The ongoing crackdown on the print and television media in China (recent posts include coverage of Google’s self-censorship, Rolling Stone’s sudden demise, not to mention the sad end of Mark Kitto’s That’s magazines.
The latest news puts the Rolling Stone story in some context – Beijing (through the State Administration of Press and Publications) has decided to stop allowing new foreign magazine publishers to set up shop (via copyright co-operations) in China.
But the current round of action does not end with magazines. China’s 30-million strong army of online gamers (and their US$500 million market) is also in the firing line. The BBC notes:
- ”Since the end of last year [the government has] taken aim at the hardcore players, issuing directives to make sure the games have technical blocks hindering excessive game play.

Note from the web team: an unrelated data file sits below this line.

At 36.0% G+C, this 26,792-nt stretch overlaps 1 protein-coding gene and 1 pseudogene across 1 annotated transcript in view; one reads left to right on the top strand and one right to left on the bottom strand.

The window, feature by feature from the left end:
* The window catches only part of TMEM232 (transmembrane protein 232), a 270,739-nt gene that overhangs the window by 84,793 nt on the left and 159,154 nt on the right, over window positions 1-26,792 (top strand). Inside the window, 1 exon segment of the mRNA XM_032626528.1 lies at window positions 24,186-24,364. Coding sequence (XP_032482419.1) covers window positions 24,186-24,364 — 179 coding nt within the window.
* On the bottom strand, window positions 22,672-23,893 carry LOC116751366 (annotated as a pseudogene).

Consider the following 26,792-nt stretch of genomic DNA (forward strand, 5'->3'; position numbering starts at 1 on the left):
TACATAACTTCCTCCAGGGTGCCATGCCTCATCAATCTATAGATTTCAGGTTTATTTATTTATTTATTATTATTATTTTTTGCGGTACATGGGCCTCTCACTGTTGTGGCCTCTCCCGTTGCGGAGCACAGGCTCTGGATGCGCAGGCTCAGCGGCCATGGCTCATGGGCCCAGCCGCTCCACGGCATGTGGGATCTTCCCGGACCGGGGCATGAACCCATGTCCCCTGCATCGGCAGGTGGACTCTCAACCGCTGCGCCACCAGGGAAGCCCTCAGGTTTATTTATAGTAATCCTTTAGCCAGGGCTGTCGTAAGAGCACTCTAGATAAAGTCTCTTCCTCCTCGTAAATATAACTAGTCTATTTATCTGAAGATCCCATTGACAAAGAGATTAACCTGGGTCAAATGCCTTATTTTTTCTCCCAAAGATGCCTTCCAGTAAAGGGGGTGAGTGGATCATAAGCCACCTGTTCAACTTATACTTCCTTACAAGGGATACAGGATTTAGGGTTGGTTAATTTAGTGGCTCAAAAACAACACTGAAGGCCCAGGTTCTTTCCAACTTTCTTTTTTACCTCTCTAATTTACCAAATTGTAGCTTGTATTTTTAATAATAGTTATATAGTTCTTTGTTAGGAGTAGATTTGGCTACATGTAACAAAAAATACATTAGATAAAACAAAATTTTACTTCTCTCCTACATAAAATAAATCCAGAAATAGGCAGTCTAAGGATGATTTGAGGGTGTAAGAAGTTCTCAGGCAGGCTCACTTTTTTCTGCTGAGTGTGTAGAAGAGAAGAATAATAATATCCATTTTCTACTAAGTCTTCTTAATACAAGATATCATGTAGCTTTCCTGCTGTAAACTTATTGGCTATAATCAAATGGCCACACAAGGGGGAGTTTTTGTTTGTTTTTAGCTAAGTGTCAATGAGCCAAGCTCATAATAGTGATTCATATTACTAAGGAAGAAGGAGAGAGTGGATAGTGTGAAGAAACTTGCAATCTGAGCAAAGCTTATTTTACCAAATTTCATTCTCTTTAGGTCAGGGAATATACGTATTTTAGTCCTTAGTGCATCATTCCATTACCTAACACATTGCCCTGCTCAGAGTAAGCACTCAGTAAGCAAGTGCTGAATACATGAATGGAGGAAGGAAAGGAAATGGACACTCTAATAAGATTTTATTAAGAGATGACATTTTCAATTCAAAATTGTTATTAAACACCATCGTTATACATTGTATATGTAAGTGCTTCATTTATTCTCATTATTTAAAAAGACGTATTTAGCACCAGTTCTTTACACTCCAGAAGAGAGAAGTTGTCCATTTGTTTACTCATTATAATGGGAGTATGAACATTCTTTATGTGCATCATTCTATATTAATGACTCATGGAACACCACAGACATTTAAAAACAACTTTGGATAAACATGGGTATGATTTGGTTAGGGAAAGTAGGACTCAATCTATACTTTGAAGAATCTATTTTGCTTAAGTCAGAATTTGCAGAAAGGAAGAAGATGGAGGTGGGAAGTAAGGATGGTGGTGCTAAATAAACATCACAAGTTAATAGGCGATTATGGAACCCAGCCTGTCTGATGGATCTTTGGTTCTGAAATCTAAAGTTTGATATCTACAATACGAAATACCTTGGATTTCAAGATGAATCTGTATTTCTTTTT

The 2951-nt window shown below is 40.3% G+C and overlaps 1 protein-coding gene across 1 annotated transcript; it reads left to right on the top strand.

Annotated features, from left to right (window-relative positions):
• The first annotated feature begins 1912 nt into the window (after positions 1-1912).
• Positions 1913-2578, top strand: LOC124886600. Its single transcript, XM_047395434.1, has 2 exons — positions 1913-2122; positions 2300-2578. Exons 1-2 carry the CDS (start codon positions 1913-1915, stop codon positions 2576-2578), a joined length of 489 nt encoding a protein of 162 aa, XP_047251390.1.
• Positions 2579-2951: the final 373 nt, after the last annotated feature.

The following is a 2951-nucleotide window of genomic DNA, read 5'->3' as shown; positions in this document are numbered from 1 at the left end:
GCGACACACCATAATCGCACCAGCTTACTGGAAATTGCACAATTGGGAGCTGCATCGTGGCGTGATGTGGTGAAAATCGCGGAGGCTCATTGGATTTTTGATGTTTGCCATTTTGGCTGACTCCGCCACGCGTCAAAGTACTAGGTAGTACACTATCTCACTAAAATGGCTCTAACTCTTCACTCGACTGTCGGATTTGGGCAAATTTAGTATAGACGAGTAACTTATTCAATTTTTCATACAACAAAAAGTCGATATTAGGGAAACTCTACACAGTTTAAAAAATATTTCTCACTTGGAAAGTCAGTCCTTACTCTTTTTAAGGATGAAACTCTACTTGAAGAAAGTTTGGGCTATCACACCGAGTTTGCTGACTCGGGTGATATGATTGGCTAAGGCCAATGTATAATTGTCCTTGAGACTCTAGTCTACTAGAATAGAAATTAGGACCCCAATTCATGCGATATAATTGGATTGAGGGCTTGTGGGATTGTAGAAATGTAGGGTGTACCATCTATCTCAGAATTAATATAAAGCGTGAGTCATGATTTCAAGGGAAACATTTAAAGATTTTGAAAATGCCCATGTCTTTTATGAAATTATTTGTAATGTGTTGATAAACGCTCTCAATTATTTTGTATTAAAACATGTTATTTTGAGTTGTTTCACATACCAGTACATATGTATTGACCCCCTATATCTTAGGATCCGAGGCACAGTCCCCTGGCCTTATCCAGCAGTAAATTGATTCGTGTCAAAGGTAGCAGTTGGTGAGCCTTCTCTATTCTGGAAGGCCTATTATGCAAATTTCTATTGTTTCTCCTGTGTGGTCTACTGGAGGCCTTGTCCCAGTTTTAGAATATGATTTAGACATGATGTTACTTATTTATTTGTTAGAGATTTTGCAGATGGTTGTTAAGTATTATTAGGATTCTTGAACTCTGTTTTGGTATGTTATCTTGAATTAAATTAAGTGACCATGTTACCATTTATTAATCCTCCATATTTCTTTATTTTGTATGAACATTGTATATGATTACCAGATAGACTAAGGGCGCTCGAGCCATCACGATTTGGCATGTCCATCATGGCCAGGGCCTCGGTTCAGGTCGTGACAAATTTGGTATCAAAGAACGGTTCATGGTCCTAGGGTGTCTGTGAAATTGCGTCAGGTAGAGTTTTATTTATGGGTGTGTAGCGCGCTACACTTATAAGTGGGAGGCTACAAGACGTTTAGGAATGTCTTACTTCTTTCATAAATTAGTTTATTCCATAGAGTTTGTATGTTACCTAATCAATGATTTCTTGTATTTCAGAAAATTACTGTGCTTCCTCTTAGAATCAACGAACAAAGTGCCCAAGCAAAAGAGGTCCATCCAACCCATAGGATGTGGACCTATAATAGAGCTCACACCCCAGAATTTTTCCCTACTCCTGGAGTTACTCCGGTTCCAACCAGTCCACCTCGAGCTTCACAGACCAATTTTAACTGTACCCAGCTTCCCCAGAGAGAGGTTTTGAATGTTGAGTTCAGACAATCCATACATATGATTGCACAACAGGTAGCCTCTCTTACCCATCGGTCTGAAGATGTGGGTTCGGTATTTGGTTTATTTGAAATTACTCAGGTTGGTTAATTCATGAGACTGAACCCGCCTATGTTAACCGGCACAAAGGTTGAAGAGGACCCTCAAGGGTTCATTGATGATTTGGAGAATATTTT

Under the new system, your online character becomes less and less effective. After three hours, the number of in-game “experience points” for, say, killing an opponent are reduced by half. After five hours you do not get any at all. It is called the fatigue system.”
Both developments seem to have commercial as well as political drivers. The publishing sector is being protected against too much foreign competition (see our post on “malicious foreign investment” here http://www.chinabusinessservices.com/?p=153). In the gaming sector, the commercial angle is slightly different – the government has recently announced it is to invest US$2 billion to help develop the industry (perhaps as part of the “independent innovation” strategy.
It pays to keep an eye on policy trends, especially when working in sensitive areas of the economy.
Or get someone to do it for you – and avoid nasty surprises.
See news sources
China clamps down on foreign magazines
Julia Day and agencies
China wrestles with online gamers
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